2. There’s really only 1 problem w blind testing: It’s unethical. I’m just passing along what I’ve been told by those who’ve studied it, & I don’t have anything to contradict them.

      To test something ethically, you have to have some reason to think it more likely than not that it will be helpful rather than harmful. But then it would be unethical for you to withhold that which you believe more likely to be helpful. So either you’re doing something unethical to both groups of subjects, or you’re doing something unethical to the control group.

      1. Clinical trials are ethical only according to the fiction that you have 2 choices, & no advance opinion on whether either is better than the other. It’s rare that that’s true. Even then, by keeping yourself in the dark as to which choice seems better until the trial is over, even an initial ethical choice becomes unethical as results come in.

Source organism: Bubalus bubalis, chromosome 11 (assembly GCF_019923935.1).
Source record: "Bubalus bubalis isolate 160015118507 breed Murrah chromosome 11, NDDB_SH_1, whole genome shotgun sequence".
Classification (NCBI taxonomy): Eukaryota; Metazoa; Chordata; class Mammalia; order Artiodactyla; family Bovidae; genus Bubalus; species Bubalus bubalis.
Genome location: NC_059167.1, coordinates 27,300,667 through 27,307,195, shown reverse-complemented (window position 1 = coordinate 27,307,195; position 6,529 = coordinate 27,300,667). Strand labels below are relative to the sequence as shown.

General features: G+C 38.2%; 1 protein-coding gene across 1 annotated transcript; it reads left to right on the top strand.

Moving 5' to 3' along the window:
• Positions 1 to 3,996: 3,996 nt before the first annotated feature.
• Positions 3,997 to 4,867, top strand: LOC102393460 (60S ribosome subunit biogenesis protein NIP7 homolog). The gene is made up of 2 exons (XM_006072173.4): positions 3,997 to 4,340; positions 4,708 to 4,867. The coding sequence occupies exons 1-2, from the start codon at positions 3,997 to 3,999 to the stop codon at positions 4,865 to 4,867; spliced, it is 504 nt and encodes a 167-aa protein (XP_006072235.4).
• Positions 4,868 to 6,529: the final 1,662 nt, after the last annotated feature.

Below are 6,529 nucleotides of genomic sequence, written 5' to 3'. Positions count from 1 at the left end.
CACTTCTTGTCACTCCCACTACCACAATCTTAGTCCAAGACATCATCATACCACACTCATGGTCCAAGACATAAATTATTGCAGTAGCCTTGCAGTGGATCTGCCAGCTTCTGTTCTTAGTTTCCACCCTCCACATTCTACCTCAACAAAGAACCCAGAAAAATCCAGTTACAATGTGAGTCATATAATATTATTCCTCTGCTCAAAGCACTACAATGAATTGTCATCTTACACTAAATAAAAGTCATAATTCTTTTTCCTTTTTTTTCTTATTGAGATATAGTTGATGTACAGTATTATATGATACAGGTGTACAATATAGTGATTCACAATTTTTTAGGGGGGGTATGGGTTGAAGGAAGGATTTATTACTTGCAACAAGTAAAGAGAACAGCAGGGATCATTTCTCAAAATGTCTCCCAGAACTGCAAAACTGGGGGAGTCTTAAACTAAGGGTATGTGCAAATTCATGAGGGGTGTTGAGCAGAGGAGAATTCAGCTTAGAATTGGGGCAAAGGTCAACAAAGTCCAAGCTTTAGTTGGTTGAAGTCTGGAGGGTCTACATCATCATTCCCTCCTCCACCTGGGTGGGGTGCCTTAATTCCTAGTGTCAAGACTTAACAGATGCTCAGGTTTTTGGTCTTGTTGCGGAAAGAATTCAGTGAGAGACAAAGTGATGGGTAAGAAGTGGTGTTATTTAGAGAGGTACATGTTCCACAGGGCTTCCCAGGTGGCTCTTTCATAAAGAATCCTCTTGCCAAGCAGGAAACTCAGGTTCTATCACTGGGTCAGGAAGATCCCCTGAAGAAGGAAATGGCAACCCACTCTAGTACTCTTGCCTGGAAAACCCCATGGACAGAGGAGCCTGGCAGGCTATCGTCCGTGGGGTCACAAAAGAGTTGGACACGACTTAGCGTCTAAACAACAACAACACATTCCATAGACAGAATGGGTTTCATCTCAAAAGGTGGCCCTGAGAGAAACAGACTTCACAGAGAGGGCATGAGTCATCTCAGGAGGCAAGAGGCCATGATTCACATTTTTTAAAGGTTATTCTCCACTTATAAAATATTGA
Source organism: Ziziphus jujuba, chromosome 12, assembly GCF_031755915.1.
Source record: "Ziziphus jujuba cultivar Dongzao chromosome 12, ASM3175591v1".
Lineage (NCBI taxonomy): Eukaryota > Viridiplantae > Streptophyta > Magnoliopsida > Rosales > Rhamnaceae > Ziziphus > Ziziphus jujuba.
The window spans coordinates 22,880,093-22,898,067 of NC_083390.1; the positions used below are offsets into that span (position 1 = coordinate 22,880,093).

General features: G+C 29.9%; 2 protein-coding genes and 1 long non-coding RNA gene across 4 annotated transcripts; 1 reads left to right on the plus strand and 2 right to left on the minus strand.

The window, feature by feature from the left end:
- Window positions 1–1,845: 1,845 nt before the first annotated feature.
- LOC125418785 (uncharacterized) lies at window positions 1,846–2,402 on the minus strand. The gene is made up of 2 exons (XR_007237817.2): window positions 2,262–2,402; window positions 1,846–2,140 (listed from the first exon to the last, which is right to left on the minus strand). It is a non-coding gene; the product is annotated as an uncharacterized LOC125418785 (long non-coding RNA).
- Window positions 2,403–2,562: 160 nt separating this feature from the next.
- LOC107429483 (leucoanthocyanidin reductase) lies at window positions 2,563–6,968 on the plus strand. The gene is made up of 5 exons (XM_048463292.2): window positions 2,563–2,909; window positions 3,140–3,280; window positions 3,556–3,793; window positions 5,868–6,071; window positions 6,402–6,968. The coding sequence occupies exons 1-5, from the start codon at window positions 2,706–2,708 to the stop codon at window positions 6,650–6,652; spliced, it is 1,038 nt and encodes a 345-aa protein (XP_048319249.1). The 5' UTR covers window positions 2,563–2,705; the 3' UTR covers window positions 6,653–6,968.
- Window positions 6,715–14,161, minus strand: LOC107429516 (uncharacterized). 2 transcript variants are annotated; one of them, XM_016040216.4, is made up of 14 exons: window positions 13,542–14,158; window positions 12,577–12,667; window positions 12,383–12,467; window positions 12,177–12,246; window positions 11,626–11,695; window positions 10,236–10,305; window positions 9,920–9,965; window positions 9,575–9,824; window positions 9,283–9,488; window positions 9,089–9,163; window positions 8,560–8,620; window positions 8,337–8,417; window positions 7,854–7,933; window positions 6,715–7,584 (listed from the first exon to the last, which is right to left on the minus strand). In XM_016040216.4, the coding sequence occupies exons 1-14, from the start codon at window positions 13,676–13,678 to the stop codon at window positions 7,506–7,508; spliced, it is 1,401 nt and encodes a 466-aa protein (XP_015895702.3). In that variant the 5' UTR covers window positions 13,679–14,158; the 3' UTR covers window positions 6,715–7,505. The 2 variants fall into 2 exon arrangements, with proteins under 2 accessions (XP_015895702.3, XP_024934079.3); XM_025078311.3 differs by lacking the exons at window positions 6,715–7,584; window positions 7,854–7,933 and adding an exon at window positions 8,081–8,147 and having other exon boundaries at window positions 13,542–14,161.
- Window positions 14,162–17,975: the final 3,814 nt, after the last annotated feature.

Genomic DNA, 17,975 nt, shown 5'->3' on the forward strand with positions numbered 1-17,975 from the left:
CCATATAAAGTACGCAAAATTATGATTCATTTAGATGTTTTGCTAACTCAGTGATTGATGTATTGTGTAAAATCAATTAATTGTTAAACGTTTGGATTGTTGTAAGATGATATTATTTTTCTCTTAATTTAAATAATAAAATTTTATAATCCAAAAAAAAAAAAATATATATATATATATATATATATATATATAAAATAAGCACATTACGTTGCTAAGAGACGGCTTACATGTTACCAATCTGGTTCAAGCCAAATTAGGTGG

1. There is an ethical dilemma, but failure to do proper blinding can invalidate the results of the test. Plenty of earnest and well-intentioned folks have fooled themselves under these conditions.

          For a classic example, see N-rays.

          Or take a look at the work that James Randi (the magician) did in helping researchers into psychic phenomena understand the flaws in their testing methodologies regarding blinding.

          So if you want a valid test, you have to keep everyone involved in the dark as to which test group they are in.

          That being said, there have been cases where there seemed to be dramatic results (both positive and negative) and tests were unblinded early.

  7. Fundamental Flaw – we are not free.

    Free to buy the medicines and medical services we want from whom we want to buy them from.

  8. Do you want superpowered mutates?

    Because that’s how you get superpowered mutates.